“Education is the direct casualty,” is a statement frequently made in reference to the toll political disturbances take on students in Kashmir. Blasts, encounters, hartals, curfews, shutdowns and extreme violence has meant that schools have remained shut since July, leaving children with almost no alternative means for continuing their education. Yet, Class 10 and 12 examinations have been scheduled for November, this year, giving students just about a month to complete their syllabus and prepare for the tests. While politicians, students, teachers, parents and the education board have varying opinions on the postponement of these exams, what remains insufficiently recognised is the the lasting, negative impacts of growing up in a conflict ridden zone, denying Kashmir’s next generation a chance to learn and develop into fully functional members of society.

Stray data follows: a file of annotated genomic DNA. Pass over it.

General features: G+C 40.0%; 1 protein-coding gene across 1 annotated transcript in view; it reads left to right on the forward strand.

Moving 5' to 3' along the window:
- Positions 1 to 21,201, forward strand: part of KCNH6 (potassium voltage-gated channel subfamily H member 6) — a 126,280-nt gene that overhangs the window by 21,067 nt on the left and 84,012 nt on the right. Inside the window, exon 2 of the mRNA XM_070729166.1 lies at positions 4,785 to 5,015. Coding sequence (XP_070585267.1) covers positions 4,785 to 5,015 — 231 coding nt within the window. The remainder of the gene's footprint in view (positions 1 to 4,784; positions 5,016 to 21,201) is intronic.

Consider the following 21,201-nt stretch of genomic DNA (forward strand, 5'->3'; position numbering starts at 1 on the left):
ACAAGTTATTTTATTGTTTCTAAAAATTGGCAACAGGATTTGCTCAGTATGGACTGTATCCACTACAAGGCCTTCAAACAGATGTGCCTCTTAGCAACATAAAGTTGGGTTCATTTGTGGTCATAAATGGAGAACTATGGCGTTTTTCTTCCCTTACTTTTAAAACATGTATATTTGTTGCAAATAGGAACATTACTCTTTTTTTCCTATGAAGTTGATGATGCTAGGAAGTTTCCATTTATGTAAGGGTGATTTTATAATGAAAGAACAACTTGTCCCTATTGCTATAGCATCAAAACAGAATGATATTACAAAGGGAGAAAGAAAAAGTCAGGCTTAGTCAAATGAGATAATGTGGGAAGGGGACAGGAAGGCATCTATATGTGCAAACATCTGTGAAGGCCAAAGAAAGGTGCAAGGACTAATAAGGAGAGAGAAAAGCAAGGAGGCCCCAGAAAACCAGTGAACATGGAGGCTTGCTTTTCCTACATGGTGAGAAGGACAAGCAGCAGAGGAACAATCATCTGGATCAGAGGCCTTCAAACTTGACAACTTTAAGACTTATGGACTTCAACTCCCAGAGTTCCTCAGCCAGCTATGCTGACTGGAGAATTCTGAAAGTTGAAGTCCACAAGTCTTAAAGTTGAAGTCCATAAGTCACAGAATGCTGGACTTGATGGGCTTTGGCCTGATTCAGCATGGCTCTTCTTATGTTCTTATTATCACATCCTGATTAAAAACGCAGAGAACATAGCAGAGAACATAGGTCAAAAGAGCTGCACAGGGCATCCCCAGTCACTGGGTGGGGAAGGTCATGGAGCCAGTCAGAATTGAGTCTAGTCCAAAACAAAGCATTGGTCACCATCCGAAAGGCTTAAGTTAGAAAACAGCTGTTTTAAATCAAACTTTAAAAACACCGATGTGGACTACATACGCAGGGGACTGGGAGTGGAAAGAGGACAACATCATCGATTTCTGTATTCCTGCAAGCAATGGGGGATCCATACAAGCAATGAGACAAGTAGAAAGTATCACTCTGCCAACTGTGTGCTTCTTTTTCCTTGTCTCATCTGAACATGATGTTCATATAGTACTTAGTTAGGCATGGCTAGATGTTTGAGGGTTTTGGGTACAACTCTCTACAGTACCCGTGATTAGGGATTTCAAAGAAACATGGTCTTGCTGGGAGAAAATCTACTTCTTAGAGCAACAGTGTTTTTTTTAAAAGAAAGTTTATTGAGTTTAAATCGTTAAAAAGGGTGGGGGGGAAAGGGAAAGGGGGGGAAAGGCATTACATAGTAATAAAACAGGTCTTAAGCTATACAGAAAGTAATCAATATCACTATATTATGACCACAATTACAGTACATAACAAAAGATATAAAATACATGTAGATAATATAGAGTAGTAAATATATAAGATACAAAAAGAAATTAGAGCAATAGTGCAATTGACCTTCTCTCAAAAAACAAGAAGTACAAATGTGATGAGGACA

Education is a key factor that can help children of conflict cope with the realities of their present state and instil a sense of purpose in the future. It is imperative, for the sake of children, to find solutions that can make education a tool for social cohesion, respecting the right and dignity of every life and cherishing every childhood. The ongoing conflict in Kashmir has taken a heavy toll on its people, especially its children, costing many their lives, their limbs and a normal life. For children, this means a life bereft of their right to education and their daily routine of attending school.
Here’s what an education system looks like for a generation of unschooled children.